"Sometimes your pain doesn't make your life unbearable; your life makes your pain unbearable." -- David Bresler, Ph.D.
The word pain is derived from the Latin word poena, which means "punishment". Whether pain should be thought of as a punishment is debatable, but we know that it certainly hurts to have it, and it usually feels like a punishment, whether the person has done something to deserve it or not. In ancient times, people thought that pain was caused by demons who had possessed them. And if you didn't pay your exorcist to get rid of the demons, you got repossessed!
Pain is nature's way of making you take notice. It is a warning -- sometimes a loud warning -- that something is wrong. It is a symptom and a signal, and it demands your attention!
Headaches, backaches, arthritis, and menstrual cramps are the most frequent pain syndromes. Most people today treat their pain with one or more of the various anti-inflammatory medicines, a.k.a. painkillers.
However, because pain itself is only a symptom, painkillers may reduce the discomfort but do nothing to heal the source of pain. In fact, suppressing the symptoms of pain can drive the pain and the disease deeper into the person. The body eventually adapts to the painkillers, and soon needs stronger and stronger doses in order to achieve a similar degree of relief. The body also becomes addicted to these drugs, ultimately causing new types of discomfort and dysfunction for which a person all too often takes additional drugs to treat. A pain cycle has been created, and it is sometimes difficult to break.
Denying pain is equally ineffective. Some people ignore their pain. They assume that nothing is wrong, that there is nothing that they should change about themselves, and that the pain they are having is only a temporary glitch that will soon disappear.
Famed psychiatrist Carl Jung once said, "If you don't come to terms with your shadow, it will appear in your life as your fate." Until a person sheds light on the shadow of pain, its fateful return will be a continual reminder of something amiss.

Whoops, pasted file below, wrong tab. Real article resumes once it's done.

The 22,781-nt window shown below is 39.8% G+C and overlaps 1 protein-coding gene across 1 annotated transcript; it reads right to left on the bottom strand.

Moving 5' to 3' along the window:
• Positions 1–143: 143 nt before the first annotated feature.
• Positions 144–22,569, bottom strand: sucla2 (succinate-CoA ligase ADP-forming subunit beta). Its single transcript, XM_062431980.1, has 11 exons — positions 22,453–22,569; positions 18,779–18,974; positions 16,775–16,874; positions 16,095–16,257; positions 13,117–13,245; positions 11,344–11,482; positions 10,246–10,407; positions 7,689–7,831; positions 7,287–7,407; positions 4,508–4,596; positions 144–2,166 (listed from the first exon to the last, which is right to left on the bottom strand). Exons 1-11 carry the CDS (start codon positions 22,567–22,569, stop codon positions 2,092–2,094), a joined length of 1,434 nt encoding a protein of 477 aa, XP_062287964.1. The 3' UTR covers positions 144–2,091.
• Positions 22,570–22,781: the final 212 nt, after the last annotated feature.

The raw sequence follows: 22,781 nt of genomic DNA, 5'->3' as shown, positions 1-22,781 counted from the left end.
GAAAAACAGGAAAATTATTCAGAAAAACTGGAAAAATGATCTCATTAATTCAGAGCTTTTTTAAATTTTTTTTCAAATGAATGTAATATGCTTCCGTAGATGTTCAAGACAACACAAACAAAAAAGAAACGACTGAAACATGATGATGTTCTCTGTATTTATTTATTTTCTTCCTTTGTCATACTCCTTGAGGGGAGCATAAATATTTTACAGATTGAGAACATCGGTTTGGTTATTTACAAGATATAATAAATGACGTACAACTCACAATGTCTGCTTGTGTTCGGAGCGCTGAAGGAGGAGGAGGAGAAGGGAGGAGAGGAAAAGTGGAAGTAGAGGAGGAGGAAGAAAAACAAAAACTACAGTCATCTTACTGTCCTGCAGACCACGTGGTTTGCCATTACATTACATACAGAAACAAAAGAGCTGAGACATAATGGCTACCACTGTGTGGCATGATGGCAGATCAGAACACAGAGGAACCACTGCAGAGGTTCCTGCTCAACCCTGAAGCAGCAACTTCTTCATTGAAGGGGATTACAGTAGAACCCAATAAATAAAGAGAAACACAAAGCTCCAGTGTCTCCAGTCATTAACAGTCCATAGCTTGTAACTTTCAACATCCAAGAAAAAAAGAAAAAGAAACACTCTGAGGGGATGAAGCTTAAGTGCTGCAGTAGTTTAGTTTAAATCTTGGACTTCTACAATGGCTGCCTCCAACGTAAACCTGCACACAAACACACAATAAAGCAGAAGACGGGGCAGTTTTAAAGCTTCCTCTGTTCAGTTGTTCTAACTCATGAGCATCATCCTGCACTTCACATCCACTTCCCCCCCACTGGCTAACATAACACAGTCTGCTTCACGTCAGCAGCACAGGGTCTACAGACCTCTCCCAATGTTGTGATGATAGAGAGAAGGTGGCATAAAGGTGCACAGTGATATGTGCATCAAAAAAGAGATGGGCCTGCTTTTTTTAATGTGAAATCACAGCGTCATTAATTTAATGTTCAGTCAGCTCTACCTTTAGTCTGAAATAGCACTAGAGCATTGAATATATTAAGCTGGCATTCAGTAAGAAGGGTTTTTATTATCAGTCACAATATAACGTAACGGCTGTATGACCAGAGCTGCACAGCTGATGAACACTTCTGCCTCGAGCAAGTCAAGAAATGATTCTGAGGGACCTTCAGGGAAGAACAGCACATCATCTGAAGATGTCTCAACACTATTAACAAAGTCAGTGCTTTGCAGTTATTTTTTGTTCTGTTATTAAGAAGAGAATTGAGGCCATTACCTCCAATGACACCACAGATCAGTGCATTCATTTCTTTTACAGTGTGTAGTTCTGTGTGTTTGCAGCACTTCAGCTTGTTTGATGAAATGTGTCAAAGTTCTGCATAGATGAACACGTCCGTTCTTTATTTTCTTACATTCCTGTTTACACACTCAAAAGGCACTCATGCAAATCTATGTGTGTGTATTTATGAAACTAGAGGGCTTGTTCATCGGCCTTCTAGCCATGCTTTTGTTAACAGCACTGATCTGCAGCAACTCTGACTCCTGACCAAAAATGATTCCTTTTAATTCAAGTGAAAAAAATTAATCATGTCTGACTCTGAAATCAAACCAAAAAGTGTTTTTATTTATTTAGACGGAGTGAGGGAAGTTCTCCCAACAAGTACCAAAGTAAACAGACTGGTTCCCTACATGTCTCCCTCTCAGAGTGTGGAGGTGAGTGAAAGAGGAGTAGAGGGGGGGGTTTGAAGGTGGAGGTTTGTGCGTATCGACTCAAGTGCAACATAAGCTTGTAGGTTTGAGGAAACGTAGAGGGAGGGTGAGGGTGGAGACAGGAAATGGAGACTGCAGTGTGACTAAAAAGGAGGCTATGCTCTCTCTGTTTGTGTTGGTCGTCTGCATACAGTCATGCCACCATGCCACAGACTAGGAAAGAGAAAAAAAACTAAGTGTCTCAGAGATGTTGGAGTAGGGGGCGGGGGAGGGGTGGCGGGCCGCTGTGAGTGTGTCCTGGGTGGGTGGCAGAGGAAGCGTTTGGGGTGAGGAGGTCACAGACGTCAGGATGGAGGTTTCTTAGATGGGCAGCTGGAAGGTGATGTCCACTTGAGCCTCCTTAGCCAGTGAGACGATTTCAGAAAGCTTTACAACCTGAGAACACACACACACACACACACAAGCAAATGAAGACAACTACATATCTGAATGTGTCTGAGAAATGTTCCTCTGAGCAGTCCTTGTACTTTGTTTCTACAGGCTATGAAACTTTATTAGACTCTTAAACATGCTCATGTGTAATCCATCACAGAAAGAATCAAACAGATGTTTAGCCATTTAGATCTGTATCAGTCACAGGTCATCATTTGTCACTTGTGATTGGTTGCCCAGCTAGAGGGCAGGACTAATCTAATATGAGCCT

It has been said, "Denial ain't just a river in Egypt." It runs deep and wide, and you cannot wash away your pain by denial. Unless and until awareness replaces denial, the pain will demand attention one way or another.
The challenge of pain is to seek to comprehend what it is saying. What is not in balance in your life? Is there something that you need to change within yourself, or is there something outside you that either needs to be avoided or changed? Does the specific location and kind of pain have any special meaning to you? And why did the pain start now?
Seeking to understand pain can itself be therapeutic. It can turn a difficult situation into a learning and growing experience. It is, of course, difficult to understand one's pain, but it is a real problem when people do not even try. Perhaps this is why Bill Wilson, co-founder of Alcoholics Anonymous, once said, "Years ago I used to commiserate with all people who suffered. Now I commiserate only with those who suffer in ignorance, who do not understand the purpose and ultimate utility of pain."
Whatever the source or meaning of pain, it represents a certain wisdom of the body and mind to defend itself and to adapt to stress or infection. Whatever the nature of the pain, it is decidedly more effective to appreciate it rather than resist it. Resistance creates additional tension and usually additional pain. Loving attention, on the other hand, can have a noticeably soothing and healing effect.
Loving one's pain is certainly easier to say than do. It seems a lot simpler to feel irritated and angry about the pain, depressed and despairing about how horrible it is, and fearful and anxious about how long it will persist. But just as easily as a person in pain can assume that life is a series of problems, this person can also be intrigued by the challenge of life as a series of adventures. Instead of fretting about the pain, the person can be curiously seeking out ways to deal with it.
There is also something wonderfully healing about simply giving "positive vibrations" to pain. Although this may sound hokey, a person in pain is usually willing to do some odd things in an effort to obtain relief. Since resisting or fighting pain is like pulling at a knot from both ends, learning to love the knot sometimes loosens its grip.
As heroes in many a fairy tale have reflected, "You don't have to hate the dragon to love the princess." Likewise, you don't have to hate the pain to love the challenge it creates. This may be an important first step in learning to deal with pain most effectively.
Reprinted with permission from the publisher,
Hay House Inc. ©1999. www.hayhouse.com
The primary premise of this book is: If you take your disease lying down, you are apt to stay that way. This book consists of 22 steps to health, each of which are short, humorous essays that illuminate an underlying principle of the healing process
DANA ULLMAN M.P.H. has been certified in classical homeopathy by the leading organization in the U.S. for professional homeopaths. He is the founder of Homeopathic Educational Services which has co-published over 35 books on homeopathy with North Atlantic Books. Dana writes a regular column for the huffingtonpost.com website. His numerous books are available for purchase on Amazon by clicking here.